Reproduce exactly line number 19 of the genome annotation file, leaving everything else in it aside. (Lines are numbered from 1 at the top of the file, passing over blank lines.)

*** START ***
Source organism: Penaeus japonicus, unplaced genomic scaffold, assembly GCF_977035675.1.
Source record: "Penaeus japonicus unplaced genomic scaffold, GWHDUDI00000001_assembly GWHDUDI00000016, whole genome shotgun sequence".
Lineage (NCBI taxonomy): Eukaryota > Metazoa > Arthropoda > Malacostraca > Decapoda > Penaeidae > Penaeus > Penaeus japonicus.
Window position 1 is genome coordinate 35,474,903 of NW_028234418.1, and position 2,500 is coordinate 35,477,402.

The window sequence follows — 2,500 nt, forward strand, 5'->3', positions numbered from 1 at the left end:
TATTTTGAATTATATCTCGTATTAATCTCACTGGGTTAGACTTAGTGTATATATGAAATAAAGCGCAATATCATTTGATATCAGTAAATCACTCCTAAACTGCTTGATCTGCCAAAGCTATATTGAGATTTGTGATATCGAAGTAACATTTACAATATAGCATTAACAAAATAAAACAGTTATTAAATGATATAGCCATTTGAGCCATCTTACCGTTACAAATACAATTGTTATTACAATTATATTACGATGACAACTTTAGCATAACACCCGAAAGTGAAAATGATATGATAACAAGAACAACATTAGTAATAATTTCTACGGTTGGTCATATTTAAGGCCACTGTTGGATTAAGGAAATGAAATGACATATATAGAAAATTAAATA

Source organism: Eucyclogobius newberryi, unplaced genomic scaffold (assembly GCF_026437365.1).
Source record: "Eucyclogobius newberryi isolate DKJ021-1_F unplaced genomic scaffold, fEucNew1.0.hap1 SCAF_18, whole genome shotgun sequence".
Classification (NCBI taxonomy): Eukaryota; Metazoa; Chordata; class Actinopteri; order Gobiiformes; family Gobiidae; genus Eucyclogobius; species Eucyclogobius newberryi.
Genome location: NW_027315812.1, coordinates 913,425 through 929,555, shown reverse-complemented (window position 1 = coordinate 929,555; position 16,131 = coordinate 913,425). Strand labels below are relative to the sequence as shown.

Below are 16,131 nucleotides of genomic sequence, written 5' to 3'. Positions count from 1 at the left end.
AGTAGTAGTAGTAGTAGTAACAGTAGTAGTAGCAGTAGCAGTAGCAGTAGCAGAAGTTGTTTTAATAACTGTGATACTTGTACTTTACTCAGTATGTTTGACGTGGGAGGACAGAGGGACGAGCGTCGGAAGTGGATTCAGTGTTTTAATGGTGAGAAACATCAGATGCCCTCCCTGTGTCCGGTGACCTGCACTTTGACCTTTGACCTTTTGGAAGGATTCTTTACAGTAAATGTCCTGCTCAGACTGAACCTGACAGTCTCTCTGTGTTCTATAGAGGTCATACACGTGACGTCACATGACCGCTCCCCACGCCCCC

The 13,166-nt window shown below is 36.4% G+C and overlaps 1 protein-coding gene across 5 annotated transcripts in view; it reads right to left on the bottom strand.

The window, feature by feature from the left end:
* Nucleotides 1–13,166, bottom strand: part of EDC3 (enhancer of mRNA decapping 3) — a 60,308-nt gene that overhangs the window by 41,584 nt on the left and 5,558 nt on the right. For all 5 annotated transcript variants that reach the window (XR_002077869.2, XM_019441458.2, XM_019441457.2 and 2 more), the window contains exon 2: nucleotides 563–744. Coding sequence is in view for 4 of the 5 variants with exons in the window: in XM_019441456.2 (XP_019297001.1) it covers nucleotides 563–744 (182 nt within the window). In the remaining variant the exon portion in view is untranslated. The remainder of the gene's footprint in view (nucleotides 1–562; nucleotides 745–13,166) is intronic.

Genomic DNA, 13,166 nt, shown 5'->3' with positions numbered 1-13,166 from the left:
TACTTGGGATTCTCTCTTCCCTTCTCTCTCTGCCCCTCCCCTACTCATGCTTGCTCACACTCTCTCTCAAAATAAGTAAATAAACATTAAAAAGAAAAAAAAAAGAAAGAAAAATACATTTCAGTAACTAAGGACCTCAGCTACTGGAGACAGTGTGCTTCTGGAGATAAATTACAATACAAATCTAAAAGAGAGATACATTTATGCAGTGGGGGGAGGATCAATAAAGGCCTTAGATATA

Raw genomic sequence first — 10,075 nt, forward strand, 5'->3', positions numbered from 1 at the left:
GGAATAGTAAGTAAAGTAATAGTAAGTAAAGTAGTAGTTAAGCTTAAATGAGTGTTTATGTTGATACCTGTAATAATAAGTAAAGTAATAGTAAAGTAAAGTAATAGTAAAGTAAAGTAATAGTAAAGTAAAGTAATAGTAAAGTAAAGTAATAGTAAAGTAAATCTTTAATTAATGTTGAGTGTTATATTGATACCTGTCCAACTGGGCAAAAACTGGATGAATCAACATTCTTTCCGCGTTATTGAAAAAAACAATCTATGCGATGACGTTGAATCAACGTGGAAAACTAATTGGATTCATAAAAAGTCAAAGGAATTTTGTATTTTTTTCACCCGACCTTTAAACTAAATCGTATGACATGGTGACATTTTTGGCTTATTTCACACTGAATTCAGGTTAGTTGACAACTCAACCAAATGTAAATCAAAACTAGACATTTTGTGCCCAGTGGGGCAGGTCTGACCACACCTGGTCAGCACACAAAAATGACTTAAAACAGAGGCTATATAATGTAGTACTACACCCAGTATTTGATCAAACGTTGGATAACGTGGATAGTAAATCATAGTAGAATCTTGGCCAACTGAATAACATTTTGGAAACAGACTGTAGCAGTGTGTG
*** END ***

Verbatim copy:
GGAATAGTAAGTAAAGTAATAGTAAGTAAAGTAGTAGTTAAGCTTAAATGAGTGTTTATGTTGATACCTGTAATAATAAGTAAAGTAATAGTAAAGTAAAGTAATAGTAAAGTAAAGTAATAGTAAAGTAAAGTAATAGTAAAGTAAAGTAATAGTAAAGTAAATCTTTAATTAATGTTGAGTGTTATATTGATACCTGTCCAACTGGGCAAAAACTGGATGAATCAACATTCTTTCCGCGTTATTGAAAAAAACAATCTATGCGATGACGTTGAATCAACGTGGAAAACTAATTGGATTCATAAAAAGTCAAAGGAATTTTGTATTTTTTTCACCCGACCTTTAAACTAAATCGTATGACATGGTGACATTTTTGGCTTATTTCACACTGAATTCAGGTTAGTTGACAACTCAACCAAATGTAAATCAAAACTAGACATTTTGTGCCCAGTGGGGCAGGTCTGACCACACCTGGTCAGCACACAAAAATGACTTAAAACAGAGGCTATATAATGTAGTACTACACCCAGTATTTGATCAAACGTTGGATAACGTGGATAGTAAATCATAGTAGAATCTTGGCCAACTGAATAACATTTTGGAAACAGACTGTAGCAGTGTGTG